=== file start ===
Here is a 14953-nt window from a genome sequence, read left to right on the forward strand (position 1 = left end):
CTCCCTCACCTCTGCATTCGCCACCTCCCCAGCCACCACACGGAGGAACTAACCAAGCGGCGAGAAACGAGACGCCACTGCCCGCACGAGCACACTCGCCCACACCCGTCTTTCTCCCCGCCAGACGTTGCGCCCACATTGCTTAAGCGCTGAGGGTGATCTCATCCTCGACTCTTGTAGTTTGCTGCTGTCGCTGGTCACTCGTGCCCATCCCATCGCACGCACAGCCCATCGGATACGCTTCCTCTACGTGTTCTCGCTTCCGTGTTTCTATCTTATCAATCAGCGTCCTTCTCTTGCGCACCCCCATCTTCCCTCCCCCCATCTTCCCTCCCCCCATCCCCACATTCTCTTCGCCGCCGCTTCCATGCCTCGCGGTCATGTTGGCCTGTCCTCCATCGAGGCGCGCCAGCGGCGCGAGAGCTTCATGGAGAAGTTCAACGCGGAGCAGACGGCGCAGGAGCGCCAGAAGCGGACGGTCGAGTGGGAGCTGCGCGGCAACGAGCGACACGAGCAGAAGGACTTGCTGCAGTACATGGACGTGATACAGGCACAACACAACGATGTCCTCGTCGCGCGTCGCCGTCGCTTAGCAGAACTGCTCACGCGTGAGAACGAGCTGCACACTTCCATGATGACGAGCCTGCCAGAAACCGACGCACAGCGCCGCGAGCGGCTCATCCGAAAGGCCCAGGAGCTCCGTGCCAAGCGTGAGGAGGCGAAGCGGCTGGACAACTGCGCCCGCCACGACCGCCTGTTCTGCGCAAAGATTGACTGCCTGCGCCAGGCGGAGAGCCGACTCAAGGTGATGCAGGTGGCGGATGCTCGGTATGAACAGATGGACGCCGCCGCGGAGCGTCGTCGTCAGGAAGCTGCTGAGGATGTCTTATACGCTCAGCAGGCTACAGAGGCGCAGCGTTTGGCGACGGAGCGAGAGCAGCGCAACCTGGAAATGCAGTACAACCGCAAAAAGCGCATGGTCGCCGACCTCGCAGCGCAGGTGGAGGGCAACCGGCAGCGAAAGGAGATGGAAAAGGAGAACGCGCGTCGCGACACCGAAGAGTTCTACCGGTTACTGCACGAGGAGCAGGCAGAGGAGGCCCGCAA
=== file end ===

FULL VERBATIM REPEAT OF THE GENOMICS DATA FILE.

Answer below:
Here is a 14953-nt window from a genome sequence, read left to right on the forward strand (position 1 = left end):
CTCCCTCACCTCTGCATTCGCCACCTCCCCAGCCACCACACGGAGGAACTAACCAAGCGGCGAGAAACGAGACGCCACTGCCCGCACGAGCACACTCGCCCACACCCGTCTTTCTCCCCGCCAGACGTTGCGCCCACATTGCTTAAGCGCTGAGGGTGATCTCATCCTCGACTCTTGTAGTTTGCTGCTGTCGCTGGTCACTCGTGCCCATCCCATCGCACGCACAGCCCATCGGATACGCTTCCTCTACGTGTTCTCGCTTCCGTGTTTCTATCTTATCAATCAGCGTCCTTCTCTTGCGCACCCCCATCTTCCCTCCCCCCATCTTCCCTCCCCCCATCCCCACATTCTCTTCGCCGCCGCTTCCATGCCTCGCGGTCATGTTGGCCTGTCCTCCATCGAGGCGCGCCAGCGGCGCGAGAGCTTCATGGAGAAGTTCAACGCGGAGCAGACGGCGCAGGAGCGCCAGAAGCGGACGGTCGAGTGGGAGCTGCGCGGCAACGAGCGACACGAGCAGAAGGACTTGCTGCAGTACATGGACGTGATACAGGCACAACACAACGATGTCCTCGTCGCGCGTCGCCGTCGCTTAGCAGAACTGCTCACGCGTGAGAACGAGCTGCACACTTCCATGATGACGAGCCTGCCAGAAACCGACGCACAGCGCCGCGAGCGGCTCATCCGAAAGGCCCAGGAGCTCCGTGCCAAGCGTGAGGAGGCGAAGCGGCTGGACAACTGCGCCCGCCACGACCGCCTGTTCTGCGCAAAGATTGACTGCCTGCGCCAGGCGGAGAGCCGACTCAAGGTGATGCAGGTGGCGGATGCTCGGTATGAACAGATGGACGCCGCCGCGGAGCGTCGTCGTCAGGAAGCTGCTGAGGATGTCTTATACGCTCAGCAGGCTACAGAGGCGCAGCGTTTGGCGACGGAGCGAGAGCAGCGCAACCTGGAAATGCAGTACAACCGCAAAAAGCGCATGGTCGCCGACCTCGCAGCGCAGGTGGAGGGCAACCGGCAGCGAAAGGAGATGGAAAAGGAGAACGCGCGTCGCGACACCGAAGAGTTCTACCGGTTACTGCACGAGGAGCAGGCAGAGGAGGCCCGCAA